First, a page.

ANOTHER week, another explosive story about the chicanery of the Leave campaign. This time, it’s revelations that Arron Banks, Brexit donor and charm vacuum, had been chattering away with the Russians in the run-up to the EU referendum.

Isabel Oakeshott – ghostwriter of Banks’s Bad Boys of Brexit book – has confirmed that she was aware of emails linking Banks to Russian officials and businessmen but says she only recently appreciated their significance.

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Oakeshott is, of course, the co-author along with Lord Ashcroft of Call Me Dave, the David Cameron biography that let loose the pigs of war, recounting an uncorroborated anecdote from Cameron’s university years and delighting the press for days afterwards. She later said she would have struggled to get the story into the Sunday Times as her source “could have been slightly deranged”.

Ashcroft is a pro-Brexit supporter who had issues with David Cameron. He declined a job offer from the Prime Minister, later clarifying “After putting my neck on the line for nearly 10 years – both as party treasurer under William Hague and as deputy chairman – and after ploughing some £8 million into the party, I regarded this as a declinable offer.” The juxtaposition of financial donations and job offers don’t sit well together, do they?

But on to Russia. Putin is not what you’d call a fan of the EU. That’s what happens when you have a huge, powerful-by-consensus trading bloc capable of slapping him with economic sanctions when he rolls the tanks into a neighbouring country and announces Crimea is now Russian territory. He got his claws into America, courtesy of their volatile puppet President – now that’s how you win a Cold War, folks – but he couldn’t capitalise on a weak point in the EU.

Well, until now. Look at Italy, where the two Eurosceptic parties in charge have openly called for closer ties with Russia. Or Bulgarian President Rosen Plevneliev back in 2015 revealing Russia had launched a hybrid warfare campaign to destabilise Europe. Or the Swedish security service’s 2016 report that Russia was engaging in psychological warfare. The list goes on.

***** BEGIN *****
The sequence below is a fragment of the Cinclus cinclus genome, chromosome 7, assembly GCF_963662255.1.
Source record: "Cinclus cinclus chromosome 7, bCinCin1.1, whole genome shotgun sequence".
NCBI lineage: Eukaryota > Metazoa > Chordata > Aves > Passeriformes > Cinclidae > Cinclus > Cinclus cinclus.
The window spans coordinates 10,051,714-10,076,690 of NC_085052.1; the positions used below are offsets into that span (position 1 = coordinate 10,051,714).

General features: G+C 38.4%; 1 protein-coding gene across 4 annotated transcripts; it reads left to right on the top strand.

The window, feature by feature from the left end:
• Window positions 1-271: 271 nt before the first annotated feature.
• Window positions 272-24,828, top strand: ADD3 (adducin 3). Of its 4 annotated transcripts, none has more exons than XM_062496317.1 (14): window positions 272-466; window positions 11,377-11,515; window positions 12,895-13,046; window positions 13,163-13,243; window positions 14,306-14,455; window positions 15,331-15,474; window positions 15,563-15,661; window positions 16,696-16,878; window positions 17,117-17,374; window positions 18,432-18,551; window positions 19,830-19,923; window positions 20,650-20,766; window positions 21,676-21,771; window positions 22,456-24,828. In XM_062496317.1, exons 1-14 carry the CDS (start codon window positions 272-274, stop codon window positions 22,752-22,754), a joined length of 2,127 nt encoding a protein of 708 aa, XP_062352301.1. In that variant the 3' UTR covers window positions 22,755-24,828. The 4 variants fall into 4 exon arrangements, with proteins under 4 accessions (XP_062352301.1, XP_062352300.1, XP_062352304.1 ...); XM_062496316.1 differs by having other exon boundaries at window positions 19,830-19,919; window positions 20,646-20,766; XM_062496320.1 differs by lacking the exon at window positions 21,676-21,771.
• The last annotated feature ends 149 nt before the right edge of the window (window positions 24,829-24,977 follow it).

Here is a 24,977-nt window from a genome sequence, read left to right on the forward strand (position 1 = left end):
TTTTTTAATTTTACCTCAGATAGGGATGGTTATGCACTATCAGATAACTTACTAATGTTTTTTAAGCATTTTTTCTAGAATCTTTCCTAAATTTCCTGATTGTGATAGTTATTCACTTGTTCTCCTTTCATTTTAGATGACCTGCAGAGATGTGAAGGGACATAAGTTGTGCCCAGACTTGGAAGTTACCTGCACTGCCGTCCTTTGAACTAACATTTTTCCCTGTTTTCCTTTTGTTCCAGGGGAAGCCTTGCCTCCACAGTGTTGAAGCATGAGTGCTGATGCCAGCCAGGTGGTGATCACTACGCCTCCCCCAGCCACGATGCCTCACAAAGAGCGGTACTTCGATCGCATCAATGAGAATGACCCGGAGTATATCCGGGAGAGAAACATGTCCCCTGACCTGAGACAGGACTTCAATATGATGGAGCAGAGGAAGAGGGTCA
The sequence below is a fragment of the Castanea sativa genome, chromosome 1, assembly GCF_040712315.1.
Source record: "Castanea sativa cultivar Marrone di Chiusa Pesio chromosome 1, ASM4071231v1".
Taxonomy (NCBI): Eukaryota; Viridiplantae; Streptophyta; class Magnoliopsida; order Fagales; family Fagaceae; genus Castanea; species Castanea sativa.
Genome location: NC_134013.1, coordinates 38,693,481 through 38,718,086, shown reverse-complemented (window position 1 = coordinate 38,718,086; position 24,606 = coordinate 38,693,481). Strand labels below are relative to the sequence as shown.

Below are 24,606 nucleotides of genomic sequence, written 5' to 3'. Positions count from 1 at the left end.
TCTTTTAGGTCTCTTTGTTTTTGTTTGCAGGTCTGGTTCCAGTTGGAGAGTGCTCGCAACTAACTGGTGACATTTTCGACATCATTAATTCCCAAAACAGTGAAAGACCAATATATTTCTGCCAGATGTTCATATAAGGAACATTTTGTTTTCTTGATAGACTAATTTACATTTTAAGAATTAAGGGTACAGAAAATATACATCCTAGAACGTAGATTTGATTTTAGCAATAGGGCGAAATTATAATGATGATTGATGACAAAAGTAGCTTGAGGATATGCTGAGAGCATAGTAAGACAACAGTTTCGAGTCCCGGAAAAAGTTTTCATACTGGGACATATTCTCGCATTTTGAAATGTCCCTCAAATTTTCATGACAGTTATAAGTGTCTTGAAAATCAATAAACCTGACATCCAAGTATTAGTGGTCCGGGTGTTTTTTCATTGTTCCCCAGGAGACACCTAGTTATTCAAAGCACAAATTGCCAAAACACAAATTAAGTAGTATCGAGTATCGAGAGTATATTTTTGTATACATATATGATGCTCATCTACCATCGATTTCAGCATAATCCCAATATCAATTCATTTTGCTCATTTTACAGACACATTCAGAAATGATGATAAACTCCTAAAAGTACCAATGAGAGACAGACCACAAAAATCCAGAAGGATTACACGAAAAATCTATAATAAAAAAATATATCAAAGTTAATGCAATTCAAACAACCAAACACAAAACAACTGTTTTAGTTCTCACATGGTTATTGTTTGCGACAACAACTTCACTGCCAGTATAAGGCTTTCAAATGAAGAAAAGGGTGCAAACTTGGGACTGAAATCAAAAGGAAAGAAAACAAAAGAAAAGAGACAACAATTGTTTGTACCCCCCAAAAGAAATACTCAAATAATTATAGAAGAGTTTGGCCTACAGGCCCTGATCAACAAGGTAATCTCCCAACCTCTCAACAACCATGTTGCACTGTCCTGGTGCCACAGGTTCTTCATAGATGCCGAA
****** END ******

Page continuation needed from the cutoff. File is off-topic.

Oh, and speaking of lists, remember that Russian travel ban list, featuring prominent MEPs who have disagreed with Putin’s regime? Of course, this was back in 2015, so I’ve no doubt it’s grown since then. If you’re not an ally, you’re an enemy. There is no room for neutrality in Putin’s politics.

So, news that the Russian state may have been deeply involved in the Brexit vote is justifiably a cause for concern. Right now, any official opposition worth its salt would be booting down the doors of Parliament and demanding to know who’s been sitting on evidence of collusion, and why the UK Government is so terrified to admit that its own referendum may not be as clean as one would expect.

As more and more evidence comes tumbling out that the campaign may have been shonky, and that the government has no plan, it’s clear that we are sleepwalking towards disaster because there aren’t enough adults willing to steer us to safety.

There is no good Brexit. Brexit is going to be bad for jobs, society, and our economy. The blame game is underway, with the Remainers being the most popular choice for not believing hard enough. The UK Government – a lame conglomerate of the weak, the vain, and the dim – is ignoring all changed opinions, all expert analysis, and all reports forecasting the results. Instead, it’s lurching towards the cliff.

Take back control? Aye, the question is “who’s taking back control?” The whole thing stinks, and it won’t get any sweeter as time goes on.